Netflix Is Hot, But Has Further To Go

Published: July 21, 2017 | Be the First to Comment

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Helge Thomas, Flickr

Netflix is hot, though admittedly the stock has been one of the most discussed names on the market for almost a decade now. This Monday's earnings report proved hot even for Netflix, as the stock jumped over 10% in after hours trading after the company announced it had beaten user growth by wide margins (5.2 million subscribers were added this quarter versus an expected 3.2 million).  Fund manager Ben Weiss agreed to sit down with us to talk about why Netflix will continue to outperform the market. His fund 8th & Jackson Capital Management has held the stock since late 2016 when he posted a long idea on SumZero (which was already up 14% before Monday's boom).



Luke Schiefelbein, SumZero:  Netflix is one of the most talked about stocks of the decade. What do you feel the market missing and why?

Ben Weiss, 8th & Jackson Capital Management: People underestimate Netflix’s international growth opportunity. Netflix is creating original movies and television shows in Mexico, Argentina, Italy, Brazil, Germany, Spain, India, Australia and Japan. No other entertainment company is investing as aggressively across the globe. As the international investments drive subscriber growth, the market will recognize that Netflix’s international business will be much larger than the U.S. business. The market also underestimates the depth of management talent, led by CEO Reed Hastings, and Chief Content Officer Ted Sarandos. It is like having LeBron James and Stephen Curry on the same team.

Schiefelbein: How does today’s earnings report fit in with your valuation?

Weiss: It was a strong earnings report driven by the quality and variety of the original content slate in Q2, as well as greatly beating expectations for user growth. As Netflix continues to produce more high-production value original content, the global appeal of the service will broaden. However, I take a long-term view because I believe that internet television is replacing linear television. Internet television provides a superior consumer experience because it is on-demand, accessible on any connected device, and costs less than cable. With over 100mm global subscribers, Netflix is building a dominant scale position in what will be a very large market. This should allow Netflix to compound business value for many years.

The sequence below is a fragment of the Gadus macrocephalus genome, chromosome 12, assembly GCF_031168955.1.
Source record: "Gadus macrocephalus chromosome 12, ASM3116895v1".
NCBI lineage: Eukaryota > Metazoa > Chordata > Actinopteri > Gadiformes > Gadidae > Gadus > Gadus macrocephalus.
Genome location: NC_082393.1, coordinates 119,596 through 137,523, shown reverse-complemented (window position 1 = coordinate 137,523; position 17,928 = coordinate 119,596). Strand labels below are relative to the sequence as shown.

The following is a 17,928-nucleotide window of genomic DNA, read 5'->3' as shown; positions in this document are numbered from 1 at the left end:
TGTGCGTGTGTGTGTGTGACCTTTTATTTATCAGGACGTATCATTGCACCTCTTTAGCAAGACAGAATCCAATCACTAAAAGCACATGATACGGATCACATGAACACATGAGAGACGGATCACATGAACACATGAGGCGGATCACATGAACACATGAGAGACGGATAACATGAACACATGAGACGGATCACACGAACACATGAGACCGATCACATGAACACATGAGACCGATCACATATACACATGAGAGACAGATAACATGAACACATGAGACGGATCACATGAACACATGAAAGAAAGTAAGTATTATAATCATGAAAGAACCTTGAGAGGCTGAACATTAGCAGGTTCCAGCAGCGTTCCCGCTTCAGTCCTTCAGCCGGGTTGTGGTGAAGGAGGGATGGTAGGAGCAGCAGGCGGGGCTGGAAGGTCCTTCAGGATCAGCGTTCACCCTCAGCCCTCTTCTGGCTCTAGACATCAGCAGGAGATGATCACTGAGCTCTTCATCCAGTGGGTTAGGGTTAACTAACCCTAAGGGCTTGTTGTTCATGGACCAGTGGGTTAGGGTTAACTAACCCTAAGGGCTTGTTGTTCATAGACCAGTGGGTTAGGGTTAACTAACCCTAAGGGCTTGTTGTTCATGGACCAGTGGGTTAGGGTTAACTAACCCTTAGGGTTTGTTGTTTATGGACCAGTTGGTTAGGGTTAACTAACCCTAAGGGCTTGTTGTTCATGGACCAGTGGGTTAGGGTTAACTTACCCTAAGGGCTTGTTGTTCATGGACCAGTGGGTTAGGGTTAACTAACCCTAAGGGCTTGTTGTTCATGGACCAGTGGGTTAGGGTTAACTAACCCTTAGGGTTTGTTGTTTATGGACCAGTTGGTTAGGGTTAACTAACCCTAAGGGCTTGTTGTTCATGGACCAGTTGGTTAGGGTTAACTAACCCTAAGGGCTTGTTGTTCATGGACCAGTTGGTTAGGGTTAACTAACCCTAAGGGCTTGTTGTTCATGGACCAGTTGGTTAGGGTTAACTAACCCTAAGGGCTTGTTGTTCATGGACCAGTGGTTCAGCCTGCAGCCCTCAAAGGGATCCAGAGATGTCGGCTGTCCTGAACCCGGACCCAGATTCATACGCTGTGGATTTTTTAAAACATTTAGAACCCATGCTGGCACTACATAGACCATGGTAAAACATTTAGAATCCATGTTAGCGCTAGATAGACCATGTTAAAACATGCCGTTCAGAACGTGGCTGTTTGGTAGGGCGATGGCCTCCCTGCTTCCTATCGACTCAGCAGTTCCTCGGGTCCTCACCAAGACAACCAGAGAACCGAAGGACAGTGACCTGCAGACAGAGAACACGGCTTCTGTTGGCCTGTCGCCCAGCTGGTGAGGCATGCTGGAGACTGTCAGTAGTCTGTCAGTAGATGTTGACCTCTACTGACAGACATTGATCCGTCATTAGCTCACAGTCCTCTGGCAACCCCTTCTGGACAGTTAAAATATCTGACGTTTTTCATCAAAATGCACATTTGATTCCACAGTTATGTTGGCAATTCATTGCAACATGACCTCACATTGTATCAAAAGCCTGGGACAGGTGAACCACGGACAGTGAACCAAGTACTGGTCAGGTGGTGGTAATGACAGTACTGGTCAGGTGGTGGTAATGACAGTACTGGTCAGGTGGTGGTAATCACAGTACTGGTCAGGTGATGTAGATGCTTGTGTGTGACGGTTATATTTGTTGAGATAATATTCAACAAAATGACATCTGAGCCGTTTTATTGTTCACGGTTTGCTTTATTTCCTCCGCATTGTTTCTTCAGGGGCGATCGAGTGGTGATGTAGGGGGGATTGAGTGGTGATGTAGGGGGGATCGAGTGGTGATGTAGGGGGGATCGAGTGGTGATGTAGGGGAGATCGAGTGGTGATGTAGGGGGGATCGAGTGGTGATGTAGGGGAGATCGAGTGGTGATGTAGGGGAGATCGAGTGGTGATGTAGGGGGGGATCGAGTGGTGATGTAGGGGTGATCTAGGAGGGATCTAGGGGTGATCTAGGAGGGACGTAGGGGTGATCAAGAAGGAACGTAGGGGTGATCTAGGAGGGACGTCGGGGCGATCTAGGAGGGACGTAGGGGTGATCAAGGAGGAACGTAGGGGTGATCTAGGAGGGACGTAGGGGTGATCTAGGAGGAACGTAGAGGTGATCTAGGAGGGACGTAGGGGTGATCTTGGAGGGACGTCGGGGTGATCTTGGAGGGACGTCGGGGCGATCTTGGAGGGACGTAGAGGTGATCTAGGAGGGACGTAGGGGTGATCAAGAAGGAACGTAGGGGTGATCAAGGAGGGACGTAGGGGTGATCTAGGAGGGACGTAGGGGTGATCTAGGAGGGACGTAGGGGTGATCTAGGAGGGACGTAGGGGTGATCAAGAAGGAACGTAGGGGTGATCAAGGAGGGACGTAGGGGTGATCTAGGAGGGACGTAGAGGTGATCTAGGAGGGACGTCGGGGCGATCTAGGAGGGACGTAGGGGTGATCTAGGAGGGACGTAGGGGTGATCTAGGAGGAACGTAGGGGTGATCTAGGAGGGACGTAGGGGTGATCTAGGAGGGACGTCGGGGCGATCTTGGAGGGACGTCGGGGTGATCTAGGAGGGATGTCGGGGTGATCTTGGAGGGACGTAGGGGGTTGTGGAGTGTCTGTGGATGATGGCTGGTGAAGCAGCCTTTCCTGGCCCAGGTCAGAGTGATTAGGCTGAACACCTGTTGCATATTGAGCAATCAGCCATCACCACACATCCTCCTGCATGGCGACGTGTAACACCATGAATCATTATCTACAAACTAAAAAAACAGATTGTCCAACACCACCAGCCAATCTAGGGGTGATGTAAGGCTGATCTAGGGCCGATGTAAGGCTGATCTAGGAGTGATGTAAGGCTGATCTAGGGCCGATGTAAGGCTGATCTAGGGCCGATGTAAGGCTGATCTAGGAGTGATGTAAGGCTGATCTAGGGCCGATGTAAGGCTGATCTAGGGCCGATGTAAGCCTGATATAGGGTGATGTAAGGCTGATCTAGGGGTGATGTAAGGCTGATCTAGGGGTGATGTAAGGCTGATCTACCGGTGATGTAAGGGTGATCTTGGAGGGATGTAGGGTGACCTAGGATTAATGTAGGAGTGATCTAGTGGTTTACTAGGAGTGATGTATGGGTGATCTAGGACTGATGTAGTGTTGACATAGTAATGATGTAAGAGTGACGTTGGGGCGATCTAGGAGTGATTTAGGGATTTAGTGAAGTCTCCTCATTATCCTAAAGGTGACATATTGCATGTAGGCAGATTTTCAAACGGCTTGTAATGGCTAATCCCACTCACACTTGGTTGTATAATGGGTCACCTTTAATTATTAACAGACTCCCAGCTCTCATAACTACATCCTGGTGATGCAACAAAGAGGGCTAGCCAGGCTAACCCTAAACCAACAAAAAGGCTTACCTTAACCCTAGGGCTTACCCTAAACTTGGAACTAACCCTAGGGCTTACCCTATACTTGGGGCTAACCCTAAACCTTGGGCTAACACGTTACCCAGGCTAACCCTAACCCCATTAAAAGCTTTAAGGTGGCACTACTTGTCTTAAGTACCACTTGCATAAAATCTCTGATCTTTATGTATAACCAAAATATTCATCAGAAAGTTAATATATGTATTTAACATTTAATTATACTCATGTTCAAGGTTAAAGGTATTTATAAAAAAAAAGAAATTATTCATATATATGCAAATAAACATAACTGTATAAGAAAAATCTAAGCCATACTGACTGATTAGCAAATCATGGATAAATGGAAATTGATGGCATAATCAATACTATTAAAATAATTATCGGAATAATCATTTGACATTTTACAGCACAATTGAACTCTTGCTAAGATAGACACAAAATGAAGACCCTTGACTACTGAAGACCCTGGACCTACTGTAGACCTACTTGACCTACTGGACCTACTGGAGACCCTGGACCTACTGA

Schiefelbein: What will catalyze the market to realize the true value of Netflix?

Weiss: I doubt that there will be one catalyst. As Netflix continues to improve the quality and variety of its content, as well as the interface and technology of its app, consumer affection and adoption will intensify. If I had to choose one catalyst that could potentially shift sentiment even more heavily in Netflix’s direction, I would say it would be if one of the larger technology companies, such as Amazon or Apple, decided to bid on U.S. sports rights. That could seriously weaken the economics of the U.S. cable bundle, which would likely benefit Netflix’s competitive position.

Schiefelbein: Is Netflix still attractive to buy at today’s prices?

Weiss: It depends on your time frame. It is a volatile stock and sentiment is favorable at the moment. It is tough to predict where the stock will trade over the next several months. But if you have a long-term time horizon and plan to hold the stock for many years, I think you can do well, even at these prices.

Schiefelbein: What key metrics should investors be paying attention to as your thesis matures?

Weiss: Incremental operating margins. As Netflix reaches a more mature level, it should generate high incremental operating margins. Today, in the U.S streaming business, the incremental segment operating margins are over 50%. I believe these can go higher over time because content cost and marketing costs will become a smaller percentage of revenue as the business continues to scale.

Schiefelbein: What are the biggest risks associated with Netflix in your view?

Weiss: Near-term, the biggest risk is execution. Netflix operates a complex global business that demands flawless streaming, safe payment options, and great customer service. Some of those operational challenges become more difficult with size. Netflix also needs to continue making shows that people want to watch. Subscribers will value their subscription more if they find great content.

Longer-term, the biggest risk is shifting consumer preferences for different types of entertainment, brought on by changes in technology. It is difficult to predict the future of home entertainment. However, Netflix has a good built-in hedge against the unknown because it is building a deep library of owned content. To the extent that Netflix can create and own content that gives life to iconic characters and stories, it will own IP that will be durable for decades.

Schiefelbein: HBO seems to be winning the “content is king” battle, with hits like Game of Thrones, Silicon Valley, Girls, and backlog of evergreen classics (The Wire, The Sopranos, etc). Their HBO GO service seems comparable in terms of technological power, as do several other streaming sites (Amazon Prime, ShowTime, Hulu, etc). Why do you see Netflix dominating?

Weiss: It is not a zero-sum game. Streaming services will not be substitutes for each other if they have different content. If Netflix and HBO each produce great programming, they will both benefit because they will grow the overall market for internet television. Its not Coke versus Pepsi.

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